Zach Holmes is taking a break from filming various prank videos when we connect by phone. It’s an enjoyable reprieve from the agony he puts his body through in order to capture hilarious footage from dangerous self-inflicting stunts. Fresh off the first season of his insane MTV show, “Too Stupid To Die,” Zach continues to push the boundaries of creating ridiculous content with friends.
In one of your first videos, you lit yourself on fire. What inspired you to enter the world of stunts and pranks?
Zach Holmes: I was in elementary school when “Jackass” came out and I wasn’t allowed to watch it, which made me want to watch it even more. I lived in a really sheltered, Christian household, so “Jackass” was this thing I always wanted to experience but couldn’t. Eventually, I ended up watching it and loving it.
I’d been filming stuff ever since I was ten years old. At first, I started filming funny skits with my friends and I would always end up doing dumb stuff. That was what was funniest to us. Then we started putting stuff on the Internet and things would go viral. One of the things I wanted to do was light myself on fire. It looked fucking awesome. I researched the easiest, safest way to light oneself on fire but it was still extremely dangerous.
What were you guys filming on?
Zach Holmes: At first, mini-DV cameras. When I was ten, I was given what looked like a fucking webcam that recorded onto memory. It was horrible and was actually considered a kids toy. But at the same time, it was amazing to me because it had this little software where I could put in special effects. Later on, I got an actual video camera, and from there it escalated to using professional equipment.
Did you do all your own editing?
Zach Holmes: Yeah, I just learned it all on the fly. When I was in middle school they had this news course where you would do video editing and stuff. In high school, it was more of an actual class, not just an after school thing. I would always do dumb stuff and not take it seriously. I already knew what I was doing and didn’t really need [the instructors] to tell me what to do. So, I didn’t really care.
It was a free period for you.
Zach Holmes: It was just a giant joke to me, really. Like, when we were doing the news, I tried to RickRoll the school, or would type in different words for kids to say [other than the news] and people would get really mad. Then I got kicked out of the class.
Which is ironic because as a media class, they’ll probably point to you now like, “Look at Zach, one of our alumni!”
Zach Holmes: You would think so. I remember selling DVDs at school of my friends and I doing crazy stuff. In high school, I asked the video class if I could run a trailer on the news. The footage was of me setting myself on fire and stuff like that and [administration] freaked the fuck out. They called my family and pretty much tried to get me in trouble. They were trying to figure out something I did wrong. Eventually, it got to the point where I dropped out of high school. I dropped out senior year, got my GED immediately after and was like, “Fuck this.”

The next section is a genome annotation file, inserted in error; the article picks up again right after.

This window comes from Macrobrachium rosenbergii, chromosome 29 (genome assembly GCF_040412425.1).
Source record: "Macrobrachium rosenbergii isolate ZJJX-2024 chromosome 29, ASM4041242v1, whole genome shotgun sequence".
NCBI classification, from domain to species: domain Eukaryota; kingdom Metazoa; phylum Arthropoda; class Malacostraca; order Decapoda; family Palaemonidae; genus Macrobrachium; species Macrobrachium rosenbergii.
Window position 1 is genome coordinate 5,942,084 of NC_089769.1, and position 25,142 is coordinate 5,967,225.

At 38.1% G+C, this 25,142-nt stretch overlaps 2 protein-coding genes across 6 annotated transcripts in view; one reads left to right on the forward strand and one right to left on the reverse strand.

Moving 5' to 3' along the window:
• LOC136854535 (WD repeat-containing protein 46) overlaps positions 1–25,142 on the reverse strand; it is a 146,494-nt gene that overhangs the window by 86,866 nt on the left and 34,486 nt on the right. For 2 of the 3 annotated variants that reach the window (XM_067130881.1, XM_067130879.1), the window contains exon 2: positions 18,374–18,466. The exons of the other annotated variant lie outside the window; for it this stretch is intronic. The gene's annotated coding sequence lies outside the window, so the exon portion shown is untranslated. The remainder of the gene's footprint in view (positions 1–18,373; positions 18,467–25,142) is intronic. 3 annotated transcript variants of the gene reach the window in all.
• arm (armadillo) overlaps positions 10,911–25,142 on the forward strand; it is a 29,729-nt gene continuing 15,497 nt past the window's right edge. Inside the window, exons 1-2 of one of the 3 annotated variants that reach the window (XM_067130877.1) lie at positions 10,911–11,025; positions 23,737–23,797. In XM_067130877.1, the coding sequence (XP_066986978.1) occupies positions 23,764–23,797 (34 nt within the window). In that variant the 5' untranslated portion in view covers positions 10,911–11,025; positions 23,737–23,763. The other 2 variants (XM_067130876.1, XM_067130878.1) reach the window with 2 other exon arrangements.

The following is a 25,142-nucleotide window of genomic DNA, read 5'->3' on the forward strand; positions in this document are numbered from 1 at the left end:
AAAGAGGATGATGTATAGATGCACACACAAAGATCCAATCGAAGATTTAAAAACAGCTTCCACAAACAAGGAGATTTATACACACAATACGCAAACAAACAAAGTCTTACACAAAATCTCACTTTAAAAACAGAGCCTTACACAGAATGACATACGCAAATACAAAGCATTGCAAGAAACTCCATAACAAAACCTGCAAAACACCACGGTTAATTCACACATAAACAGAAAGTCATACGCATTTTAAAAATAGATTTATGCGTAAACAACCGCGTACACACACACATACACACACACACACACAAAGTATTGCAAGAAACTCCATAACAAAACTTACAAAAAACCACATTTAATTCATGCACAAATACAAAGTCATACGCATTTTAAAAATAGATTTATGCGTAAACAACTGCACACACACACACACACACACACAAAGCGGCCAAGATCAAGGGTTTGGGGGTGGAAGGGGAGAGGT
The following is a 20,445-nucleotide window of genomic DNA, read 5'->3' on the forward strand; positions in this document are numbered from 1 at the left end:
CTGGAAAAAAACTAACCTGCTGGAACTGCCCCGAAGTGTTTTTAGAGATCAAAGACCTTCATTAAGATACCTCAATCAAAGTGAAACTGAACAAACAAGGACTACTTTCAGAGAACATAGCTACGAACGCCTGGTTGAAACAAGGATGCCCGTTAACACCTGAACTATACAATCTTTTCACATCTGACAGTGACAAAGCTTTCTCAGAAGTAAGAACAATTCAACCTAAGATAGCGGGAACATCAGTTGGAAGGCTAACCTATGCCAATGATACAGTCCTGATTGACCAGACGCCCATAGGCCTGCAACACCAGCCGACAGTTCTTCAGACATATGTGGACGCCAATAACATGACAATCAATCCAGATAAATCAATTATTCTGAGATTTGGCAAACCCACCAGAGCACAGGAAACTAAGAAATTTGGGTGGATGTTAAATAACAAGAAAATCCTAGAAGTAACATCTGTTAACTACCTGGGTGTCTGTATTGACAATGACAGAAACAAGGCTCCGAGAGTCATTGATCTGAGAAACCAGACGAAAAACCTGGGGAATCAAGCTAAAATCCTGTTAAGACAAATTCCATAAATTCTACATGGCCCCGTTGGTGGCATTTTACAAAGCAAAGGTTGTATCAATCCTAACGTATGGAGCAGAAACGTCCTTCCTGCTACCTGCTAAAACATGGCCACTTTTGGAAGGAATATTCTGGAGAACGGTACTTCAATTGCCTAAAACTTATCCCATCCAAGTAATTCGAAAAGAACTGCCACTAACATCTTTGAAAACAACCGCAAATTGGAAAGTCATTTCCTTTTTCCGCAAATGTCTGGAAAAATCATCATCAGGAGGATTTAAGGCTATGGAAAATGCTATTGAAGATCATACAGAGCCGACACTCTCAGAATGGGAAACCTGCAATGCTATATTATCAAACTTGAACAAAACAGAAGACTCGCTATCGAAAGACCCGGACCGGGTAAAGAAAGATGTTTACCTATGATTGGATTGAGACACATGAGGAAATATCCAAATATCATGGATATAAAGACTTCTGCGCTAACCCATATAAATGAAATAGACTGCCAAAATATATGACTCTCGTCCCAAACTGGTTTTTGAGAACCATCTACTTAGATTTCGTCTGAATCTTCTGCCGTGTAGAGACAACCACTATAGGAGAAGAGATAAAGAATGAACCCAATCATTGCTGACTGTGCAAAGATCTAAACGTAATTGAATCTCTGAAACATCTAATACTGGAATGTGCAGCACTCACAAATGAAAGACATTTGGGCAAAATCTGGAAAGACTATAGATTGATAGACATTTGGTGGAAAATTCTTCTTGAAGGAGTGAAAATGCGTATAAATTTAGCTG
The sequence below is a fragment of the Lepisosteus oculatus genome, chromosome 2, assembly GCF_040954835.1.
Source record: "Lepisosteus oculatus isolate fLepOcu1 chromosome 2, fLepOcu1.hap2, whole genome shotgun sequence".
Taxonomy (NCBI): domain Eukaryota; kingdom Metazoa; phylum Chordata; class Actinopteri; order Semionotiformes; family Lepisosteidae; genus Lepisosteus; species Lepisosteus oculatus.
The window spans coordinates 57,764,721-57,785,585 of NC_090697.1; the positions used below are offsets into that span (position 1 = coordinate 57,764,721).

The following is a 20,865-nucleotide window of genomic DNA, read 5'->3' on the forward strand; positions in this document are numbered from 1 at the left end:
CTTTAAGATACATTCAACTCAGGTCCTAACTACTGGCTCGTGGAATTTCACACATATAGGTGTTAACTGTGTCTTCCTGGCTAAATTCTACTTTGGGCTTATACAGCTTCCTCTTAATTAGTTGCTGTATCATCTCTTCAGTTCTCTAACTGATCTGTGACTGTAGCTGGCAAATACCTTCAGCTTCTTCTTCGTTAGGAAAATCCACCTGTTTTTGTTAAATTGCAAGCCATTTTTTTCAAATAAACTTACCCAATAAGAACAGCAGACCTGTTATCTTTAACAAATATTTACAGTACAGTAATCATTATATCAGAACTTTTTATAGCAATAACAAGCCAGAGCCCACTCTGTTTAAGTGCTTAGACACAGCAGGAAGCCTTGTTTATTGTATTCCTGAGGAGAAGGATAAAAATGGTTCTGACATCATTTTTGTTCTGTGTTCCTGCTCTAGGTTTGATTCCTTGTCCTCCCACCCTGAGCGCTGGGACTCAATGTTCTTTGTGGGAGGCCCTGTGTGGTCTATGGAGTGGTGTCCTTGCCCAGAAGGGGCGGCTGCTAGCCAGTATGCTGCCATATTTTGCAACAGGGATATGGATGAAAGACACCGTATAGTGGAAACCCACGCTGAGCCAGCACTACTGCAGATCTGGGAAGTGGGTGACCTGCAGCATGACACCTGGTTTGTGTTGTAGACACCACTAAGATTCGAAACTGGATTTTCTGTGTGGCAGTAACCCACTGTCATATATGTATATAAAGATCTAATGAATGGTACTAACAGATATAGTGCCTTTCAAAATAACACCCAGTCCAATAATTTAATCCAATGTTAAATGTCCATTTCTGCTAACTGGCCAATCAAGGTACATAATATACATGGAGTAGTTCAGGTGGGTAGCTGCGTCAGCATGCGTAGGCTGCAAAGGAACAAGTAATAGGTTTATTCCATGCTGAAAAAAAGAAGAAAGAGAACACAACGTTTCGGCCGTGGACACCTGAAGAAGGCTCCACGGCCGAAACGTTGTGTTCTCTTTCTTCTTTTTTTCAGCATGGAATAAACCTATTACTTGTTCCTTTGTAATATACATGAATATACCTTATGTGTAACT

How did “Too Stupid To Die” come about?
Zach Holmes: After high school, all the friends I’d been filming with since middle school decided they didn’t want to film anymore. Everyone was going different ways. I got a normal job working at Walmart for three-and-a-half years and I wanted to kill myself. It was so bad. I wasn’t doing anything I enjoyed, so it was really depressing. Then I went to jail for weed for the second time in my life.
Zach Holmes: In Indiana, weed isn’t legal, at all, so I had to go to jail for a month. First time was just simple possession. Second time was while I was working at Walmart. I picked up one of my friends from the gas station where he was working and he’d been smoking and smelled like weed. Whereas, I hadn’t smoked in like two weeks. I’m driving him home in the van and apparently, he set off the alarm at the gas station. He didn’t set it right because he was high. So these cops started following us because they thought we robbed the gas station.
Meanwhile, it’s just a stoned kid and his sober buddy.
Zach Holmes: I get pulled over. My window doesn’t roll down, so they’re like, “Okay, get out of the car.” I get out and they’re like, “It smells like weed. We’re going to drug test you.” I was like, “No. You’re not going to drug test me because I’m not high.” I thought that’s what I was supposed to do. Turns out, that’s not what you’re supposed to do. I should’ve just let them do the swab and I would’ve been fine. The cops go, “Okay, well we’re going to get a warrant for your blood.” They handcuffed me and made me wait until they got a warrant. A couple of hours later, they took me to the hospital against my will and drew my blood. Then they let me go on my own recognizance. I worked for a couple more months and then got a letter in the mail that said I had to go to court. And then yeah, I had to go to jail for a month because [THC] was still in my blood from before they tested me.